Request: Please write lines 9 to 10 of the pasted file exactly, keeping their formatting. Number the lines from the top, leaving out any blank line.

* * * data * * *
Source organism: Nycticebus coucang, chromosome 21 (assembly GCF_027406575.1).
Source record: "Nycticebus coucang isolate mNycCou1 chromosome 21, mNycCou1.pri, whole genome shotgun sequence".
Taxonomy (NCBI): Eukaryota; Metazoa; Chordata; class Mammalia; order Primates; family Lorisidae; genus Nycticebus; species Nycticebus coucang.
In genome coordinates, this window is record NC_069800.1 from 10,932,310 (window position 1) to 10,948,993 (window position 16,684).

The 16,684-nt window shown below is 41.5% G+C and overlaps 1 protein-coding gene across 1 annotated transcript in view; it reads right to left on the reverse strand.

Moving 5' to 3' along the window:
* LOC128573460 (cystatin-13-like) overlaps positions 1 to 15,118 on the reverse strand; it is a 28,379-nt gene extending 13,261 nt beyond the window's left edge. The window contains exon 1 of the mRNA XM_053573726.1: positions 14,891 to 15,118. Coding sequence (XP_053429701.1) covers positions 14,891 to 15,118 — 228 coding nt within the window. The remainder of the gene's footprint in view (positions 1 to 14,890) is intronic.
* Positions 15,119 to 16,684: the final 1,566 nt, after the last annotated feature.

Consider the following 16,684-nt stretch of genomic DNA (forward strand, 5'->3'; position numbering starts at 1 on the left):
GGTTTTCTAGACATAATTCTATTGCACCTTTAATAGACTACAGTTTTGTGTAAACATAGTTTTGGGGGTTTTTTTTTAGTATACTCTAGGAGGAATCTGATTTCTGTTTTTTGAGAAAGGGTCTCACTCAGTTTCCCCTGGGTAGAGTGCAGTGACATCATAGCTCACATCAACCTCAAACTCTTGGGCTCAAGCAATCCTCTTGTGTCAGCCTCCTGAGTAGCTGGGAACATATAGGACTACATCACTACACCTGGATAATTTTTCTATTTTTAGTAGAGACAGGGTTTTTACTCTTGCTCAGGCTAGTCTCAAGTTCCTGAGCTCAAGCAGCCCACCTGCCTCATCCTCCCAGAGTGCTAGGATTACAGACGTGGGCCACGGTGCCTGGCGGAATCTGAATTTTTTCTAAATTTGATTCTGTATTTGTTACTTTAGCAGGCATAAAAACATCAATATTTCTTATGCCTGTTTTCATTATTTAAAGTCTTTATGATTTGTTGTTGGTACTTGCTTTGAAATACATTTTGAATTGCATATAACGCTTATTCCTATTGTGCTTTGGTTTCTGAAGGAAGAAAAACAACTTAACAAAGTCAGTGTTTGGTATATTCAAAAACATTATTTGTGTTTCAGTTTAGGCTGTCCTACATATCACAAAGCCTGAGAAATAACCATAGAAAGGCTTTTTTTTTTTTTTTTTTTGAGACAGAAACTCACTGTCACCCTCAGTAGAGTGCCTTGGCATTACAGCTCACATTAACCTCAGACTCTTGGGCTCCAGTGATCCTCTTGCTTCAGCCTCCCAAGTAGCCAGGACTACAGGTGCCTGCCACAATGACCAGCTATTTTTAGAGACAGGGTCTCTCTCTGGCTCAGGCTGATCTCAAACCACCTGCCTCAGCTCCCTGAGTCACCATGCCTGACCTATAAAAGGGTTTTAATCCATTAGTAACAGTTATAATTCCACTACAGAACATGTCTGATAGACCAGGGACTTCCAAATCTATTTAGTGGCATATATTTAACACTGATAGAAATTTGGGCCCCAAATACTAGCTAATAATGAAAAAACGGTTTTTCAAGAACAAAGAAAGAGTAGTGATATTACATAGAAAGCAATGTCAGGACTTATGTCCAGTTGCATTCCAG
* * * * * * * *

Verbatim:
Consider the following 16,684-nt stretch of genomic DNA (forward strand, 5'->3'; position numbering starts at 1 on the left):
GGTTTTCTAGACATAATTCTATTGCACCTTTAATAGACTACAGTTTTGTGTAAACATAGTTTTGGGGGTTTTTTTTTAGTATACTCTAGGAGGAATCTGATTTCTGTTTTTTGAGAAAGGGTCTCACTCAGTTTCCCCTGGGTAGAGTGCAGTGACATCATAGCTCACATCAACCTCAAACTCTTGGGCTCAAGCAATCCTCTTGTGTCAGCCTCCTGAGTAGCTGGGAACATATAGGACTACATCACTACACCTGGATAATTTTTCTATTTTTAGTAGAGACAGGGTTTTTACTCTTGCTCAGGCTAGTCTCAAGTTCCTGAGCTCAAGCAGCCCACCTGCCTCATCCTCCCAGAGTGCTAGGATTACAGACGTGGGCCACGGTGCCTGGCGGAATCTGAATTTTTTCTAAATTTGATTCTGTATTTGTTACTTTAGCAGGCATAAAAACATCAATATTTCTTATGCCTGTTTTCATTATTTAAAGTCTTTATGATTTGTTGTTGGTACTTGCTTTGAAATACATTTTGAATTGCATATAACGCTTATTCCTATTGTGCTTTGGTTTCTGAAGGAAGAAAAACAACTTAACAAAGTCAGTGTTTGGTATATTCAAAAACATTATTTGTGTTTCAGTTTAGGCTGTCCTACATATCACAAAGCCTGAGAAATAACCATAGAAAGGCTTTTTTTTTTTTTTTTTTTGAGACAGAAACTCACTGTCACCCTCAGTAGAGTGCCTTGGCATTACAGCTCACATTAACCTCAGACTCTTGGGCTCCAGTGATCCTCTTGCTTCAGCCTCCCAAGTAGCCAGGACTACAGGTGCCTGCCACAATGACCAGCTATTTTTAGAGACAGGGTCTCTCTCTGGCTCAGGCTGATCTCAAACCACCTGCCTCAGCTCCCTGAGTCACCATGCCTGACCTATAAAAGGGTTTTAATCCATTAGTAACAGTTATAATTCCACTACAGAACATGTCTGATAGACCAGGGACTTCCAAATCTATTTAGTGGCATATATTTAACACTGATAGAAATTTGGGCCCCAAATACTAGCTAATAATGAAAAAACGGTTTTTCAAGAACAAAGAAAGAGTAGTGATATTACATAGAAAGCAATGTCAGGACTTATGTCCAGTTGCATTCCAG